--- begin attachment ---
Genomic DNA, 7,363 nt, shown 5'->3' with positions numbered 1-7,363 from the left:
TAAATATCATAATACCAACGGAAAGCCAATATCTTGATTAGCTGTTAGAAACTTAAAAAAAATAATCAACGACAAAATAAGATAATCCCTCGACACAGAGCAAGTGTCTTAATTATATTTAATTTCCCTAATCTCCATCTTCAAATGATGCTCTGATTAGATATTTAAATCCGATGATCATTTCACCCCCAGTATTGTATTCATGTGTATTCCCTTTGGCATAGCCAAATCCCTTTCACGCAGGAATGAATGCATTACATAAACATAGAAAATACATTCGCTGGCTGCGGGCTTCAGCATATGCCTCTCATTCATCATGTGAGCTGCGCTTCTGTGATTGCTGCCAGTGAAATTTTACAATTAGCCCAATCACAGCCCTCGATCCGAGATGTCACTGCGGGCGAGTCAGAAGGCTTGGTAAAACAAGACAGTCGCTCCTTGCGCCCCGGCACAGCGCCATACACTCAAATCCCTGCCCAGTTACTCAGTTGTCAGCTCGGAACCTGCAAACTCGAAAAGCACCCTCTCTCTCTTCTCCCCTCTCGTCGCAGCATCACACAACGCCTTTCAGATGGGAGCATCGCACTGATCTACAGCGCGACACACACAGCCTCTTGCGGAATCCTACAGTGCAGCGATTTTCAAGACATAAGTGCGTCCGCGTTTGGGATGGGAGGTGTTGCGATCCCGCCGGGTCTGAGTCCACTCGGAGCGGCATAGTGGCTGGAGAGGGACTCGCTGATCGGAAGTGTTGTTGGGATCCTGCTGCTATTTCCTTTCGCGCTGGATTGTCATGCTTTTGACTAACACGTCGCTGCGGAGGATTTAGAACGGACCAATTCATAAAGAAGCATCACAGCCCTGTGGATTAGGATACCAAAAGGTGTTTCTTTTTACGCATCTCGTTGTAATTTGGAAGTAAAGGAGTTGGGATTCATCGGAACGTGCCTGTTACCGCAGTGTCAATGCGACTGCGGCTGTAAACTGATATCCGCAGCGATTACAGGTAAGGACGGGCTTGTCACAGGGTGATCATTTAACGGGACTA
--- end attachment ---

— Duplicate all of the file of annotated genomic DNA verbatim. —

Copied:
Genomic DNA, 7,363 nt, shown 5'->3' with positions numbered 1-7,363 from the left:
TAAATATCATAATACCAACGGAAAGCCAATATCTTGATTAGCTGTTAGAAACTTAAAAAAAATAATCAACGACAAAATAAGATAATCCCTCGACACAGAGCAAGTGTCTTAATTATATTTAATTTCCCTAATCTCCATCTTCAAATGATGCTCTGATTAGATATTTAAATCCGATGATCATTTCACCCCCAGTATTGTATTCATGTGTATTCCCTTTGGCATAGCCAAATCCCTTTCACGCAGGAATGAATGCATTACATAAACATAGAAAATACATTCGCTGGCTGCGGGCTTCAGCATATGCCTCTCATTCATCATGTGAGCTGCGCTTCTGTGATTGCTGCCAGTGAAATTTTACAATTAGCCCAATCACAGCCCTCGATCCGAGATGTCACTGCGGGCGAGTCAGAAGGCTTGGTAAAACAAGACAGTCGCTCCTTGCGCCCCGGCACAGCGCCATACACTCAAATCCCTGCCCAGTTACTCAGTTGTCAGCTCGGAACCTGCAAACTCGAAAAGCACCCTCTCTCTCTTCTCCCCTCTCGTCGCAGCATCACACAACGCCTTTCAGATGGGAGCATCGCACTGATCTACAGCGCGACACACACAGCCTCTTGCGGAATCCTACAGTGCAGCGATTTTCAAGACATAAGTGCGTCCGCGTTTGGGATGGGAGGTGTTGCGATCCCGCCGGGTCTGAGTCCACTCGGAGCGGCATAGTGGCTGGAGAGGGACTCGCTGATCGGAAGTGTTGTTGGGATCCTGCTGCTATTTCCTTTCGCGCTGGATTGTCATGCTTTTGACTAACACGTCGCTGCGGAGGATTTAGAACGGACCAATTCATAAAGAAGCATCACAGCCCTGTGGATTAGGATACCAAAAGGTGTTTCTTTTTACGCATCTCGTTGTAATTTGGAAGTAAAGGAGTTGGGATTCATCGGAACGTGCCTGTTACCGCAGTGTCAATGCGACTGCGGCTGTAAACTGATATCCGCAGCGATTACAGGTAAGGACGGGCTTGTCACAGGGTGATCATTTAACGGGACTA